Dallas Mavericks head coach Jason Kidd appears to be working harder on player input than he ever did during stints with the Brooklyn Nets and Milwaukee Bucks. But his latest innovation only brings about questions about whether he is the right man for the job in Dallas.
Kidd played all 15 players during Tuesday night’s win over the Houston Rockets. He said after the game that the idea stemmed from something of an advisory group that will act as a brain trust during the season.
Communication between the coaches and the players is good. For his part, Kidd might be trying to soften his methods compared to his stops in Brooklyn and Milwaukee. Still, considering the events of last season and this summer, it’s worth wondering whether this “council” could turn into catering, which got the Mavericks into a ton of trouble in the past.
Jason Kidd played all 15 players on Tuesday at the recommendation of a three-man council
Every player on the Dallas Mavericks bench took the floor during Tuesday’s home victory over the Rockets. It made sense for a bunch of guys to get some run, considering Houston is in a rebuild. However, Jason Kidd had a different rationale for getting everyone in the game.
Kidd revealed the existence of a three-person “council” during postgame interviews, per Brad Townsend of the Dallas Morning News. He said this new leadership group approached him with the idea of seeing all 15 players enter the contest, which Kidd obliged.
Although the Mavericks head coach refused to name the three players on the council, Luka Doncic all but copped to being one of the musketeers. The All-NBA guard said he felt the leadership group was a “good idea,” per Townsend, and the request to play all 15 guys came from a sense of trust.
Meanwhile, Kidd’s institution of the council might be a reflection of his desire to change his ways.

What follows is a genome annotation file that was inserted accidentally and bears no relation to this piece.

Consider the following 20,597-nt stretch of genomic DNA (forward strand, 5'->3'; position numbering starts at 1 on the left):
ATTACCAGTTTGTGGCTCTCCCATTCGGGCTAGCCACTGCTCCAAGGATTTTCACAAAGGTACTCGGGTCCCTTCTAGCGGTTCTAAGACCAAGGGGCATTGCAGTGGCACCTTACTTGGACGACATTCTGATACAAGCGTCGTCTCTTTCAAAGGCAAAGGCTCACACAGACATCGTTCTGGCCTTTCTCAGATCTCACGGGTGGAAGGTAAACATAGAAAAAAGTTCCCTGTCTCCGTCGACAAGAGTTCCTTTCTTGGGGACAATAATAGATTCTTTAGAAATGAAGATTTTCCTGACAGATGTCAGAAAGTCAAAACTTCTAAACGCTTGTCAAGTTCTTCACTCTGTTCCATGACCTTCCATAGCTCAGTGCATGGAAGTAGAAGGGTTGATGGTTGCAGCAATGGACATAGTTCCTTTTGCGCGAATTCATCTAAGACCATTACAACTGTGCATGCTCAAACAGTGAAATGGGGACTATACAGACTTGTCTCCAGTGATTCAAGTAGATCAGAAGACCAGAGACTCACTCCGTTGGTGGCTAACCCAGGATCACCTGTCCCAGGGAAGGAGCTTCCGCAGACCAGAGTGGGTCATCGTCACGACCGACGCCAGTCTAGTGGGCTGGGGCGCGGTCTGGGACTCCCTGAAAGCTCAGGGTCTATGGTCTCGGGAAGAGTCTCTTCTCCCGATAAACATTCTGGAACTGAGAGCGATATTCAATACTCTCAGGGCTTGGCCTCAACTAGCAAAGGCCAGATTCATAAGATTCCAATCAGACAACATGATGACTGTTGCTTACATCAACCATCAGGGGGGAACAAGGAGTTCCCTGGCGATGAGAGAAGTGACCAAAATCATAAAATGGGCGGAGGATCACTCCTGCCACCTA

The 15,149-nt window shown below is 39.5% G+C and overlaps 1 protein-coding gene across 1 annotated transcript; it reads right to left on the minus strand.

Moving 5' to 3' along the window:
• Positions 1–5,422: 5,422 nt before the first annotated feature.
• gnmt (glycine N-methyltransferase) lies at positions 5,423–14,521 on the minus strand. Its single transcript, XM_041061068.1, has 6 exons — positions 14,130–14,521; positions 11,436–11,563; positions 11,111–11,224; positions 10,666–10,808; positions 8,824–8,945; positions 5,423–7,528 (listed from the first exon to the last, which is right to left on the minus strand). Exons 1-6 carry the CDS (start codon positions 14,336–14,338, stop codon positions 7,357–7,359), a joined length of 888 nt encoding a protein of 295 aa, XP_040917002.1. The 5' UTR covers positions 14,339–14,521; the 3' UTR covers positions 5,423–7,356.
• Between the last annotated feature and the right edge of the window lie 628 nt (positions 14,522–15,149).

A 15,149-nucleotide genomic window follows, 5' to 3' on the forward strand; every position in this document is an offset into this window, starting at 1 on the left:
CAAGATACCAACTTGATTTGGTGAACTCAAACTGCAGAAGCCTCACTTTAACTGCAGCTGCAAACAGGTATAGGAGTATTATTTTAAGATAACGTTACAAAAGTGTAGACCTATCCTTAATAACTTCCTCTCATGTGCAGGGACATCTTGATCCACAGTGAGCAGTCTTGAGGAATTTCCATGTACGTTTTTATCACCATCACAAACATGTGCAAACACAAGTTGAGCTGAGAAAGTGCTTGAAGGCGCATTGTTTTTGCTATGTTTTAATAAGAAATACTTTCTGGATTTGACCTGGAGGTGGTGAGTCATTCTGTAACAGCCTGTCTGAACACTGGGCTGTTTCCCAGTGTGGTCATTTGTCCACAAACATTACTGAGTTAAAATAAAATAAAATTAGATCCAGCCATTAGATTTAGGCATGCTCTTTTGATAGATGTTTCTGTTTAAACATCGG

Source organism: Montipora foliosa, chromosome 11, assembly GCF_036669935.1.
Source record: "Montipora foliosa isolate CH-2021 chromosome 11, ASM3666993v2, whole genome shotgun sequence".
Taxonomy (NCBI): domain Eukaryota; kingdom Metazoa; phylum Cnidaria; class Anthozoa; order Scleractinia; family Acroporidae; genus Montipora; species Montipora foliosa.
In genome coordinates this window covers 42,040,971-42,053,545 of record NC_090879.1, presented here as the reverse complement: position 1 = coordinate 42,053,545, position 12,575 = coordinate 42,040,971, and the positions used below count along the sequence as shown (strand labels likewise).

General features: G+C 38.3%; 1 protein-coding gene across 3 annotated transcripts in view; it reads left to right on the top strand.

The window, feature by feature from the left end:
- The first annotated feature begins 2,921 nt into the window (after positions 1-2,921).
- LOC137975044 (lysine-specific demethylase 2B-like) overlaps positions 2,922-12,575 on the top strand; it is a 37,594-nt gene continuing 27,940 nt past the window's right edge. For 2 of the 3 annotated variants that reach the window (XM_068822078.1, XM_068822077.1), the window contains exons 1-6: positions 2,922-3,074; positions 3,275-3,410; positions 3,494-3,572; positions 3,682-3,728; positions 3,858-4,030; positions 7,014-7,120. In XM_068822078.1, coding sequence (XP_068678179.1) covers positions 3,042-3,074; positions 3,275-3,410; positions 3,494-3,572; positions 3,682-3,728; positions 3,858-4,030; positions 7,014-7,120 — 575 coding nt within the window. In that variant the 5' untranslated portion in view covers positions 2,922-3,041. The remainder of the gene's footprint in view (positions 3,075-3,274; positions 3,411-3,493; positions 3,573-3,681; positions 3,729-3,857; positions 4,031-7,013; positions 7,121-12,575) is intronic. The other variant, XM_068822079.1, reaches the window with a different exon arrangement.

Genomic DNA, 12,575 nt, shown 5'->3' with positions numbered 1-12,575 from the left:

Kidd could be taking a new approach…
Less than two months after the Dallas Mavericks hired Jason Kidd, a Giannis Antetokounmpo biography revealed troubling details of Kidd’s coaching methods in Milwaukee.
The book, entitled Giannis: The Improbable Rise of an MVP, depicted Kidd’s tenure with the Bucks as one of “psychological warfare.” He allegedly challenged players and intentionally provoked them, also having his guys endure brutal conditioning.
Kidd brushed aside the details of the book before the 2021-22 season began. He stressed that he has a strong relationship with Giannis and refused to address the claims made in the biography unless they specifically came from the Greek Freak himself.
It seems as though this new leadership group in Dallas might have come to fruition in part because Kidd hopes to adapt as a head coach. On the one hand, that could be invaluable in terms of his willingness to adapt and evolve.
However, the Mavericks are a team that needs to be coached, not coddled.
… but that approach might not be best for Luka Doncic and the Mavericks
Communication with players and heeding their input is part of what makes for a strong team dynamic. But there’s a balance between communicating and downright catering to player wishes. Jason Kidd has to be careful to avoid the latter.
Rick Carlisle and former general manager Donnie Nelson both left the team after The Athletic dropped a bombshell report in June detailing unrest in the front office and on the bench. The report elaborated on Luka Doncic’s complicated relationship with Carlisle and made it seem as though Doncic pulled a lot of strings behind the scenes, particularly after the Mavs fired Haralobos Voulgaris and Carlisle and Nelson skipped town.
Doncic ultimately signed a supermax with Dallas, and it was thought that the team hired Kidd with Luka in mind. Is Kidd already caving to Doncic’s wishes?
The Mavericks head coach suggested the team got “great looks” in their season opener on Oct. 21, even though Second Spectrum rated the expected shot quality at 48.4%, per ESPN’s Tim MacMahon. That mark was worse than all but six of Dallas’ games last season. Kidd is also apparently willing to heed the wishes of his council out of some sense of team bonding.
Perhaps the three-person leadership group will serve to benefit the Mavericks in terms of transparency and cohesion. But considering what Dallas’ organization went through this offseason, there are likely to be times when Kidd needs to put his foot down. He cannot shy away from criticizing guys or avoid obvious negatives, as he seemed to do following the team’s first game.
Time will tell whether J-Kidd is the right guy to lead the Mavs into the future.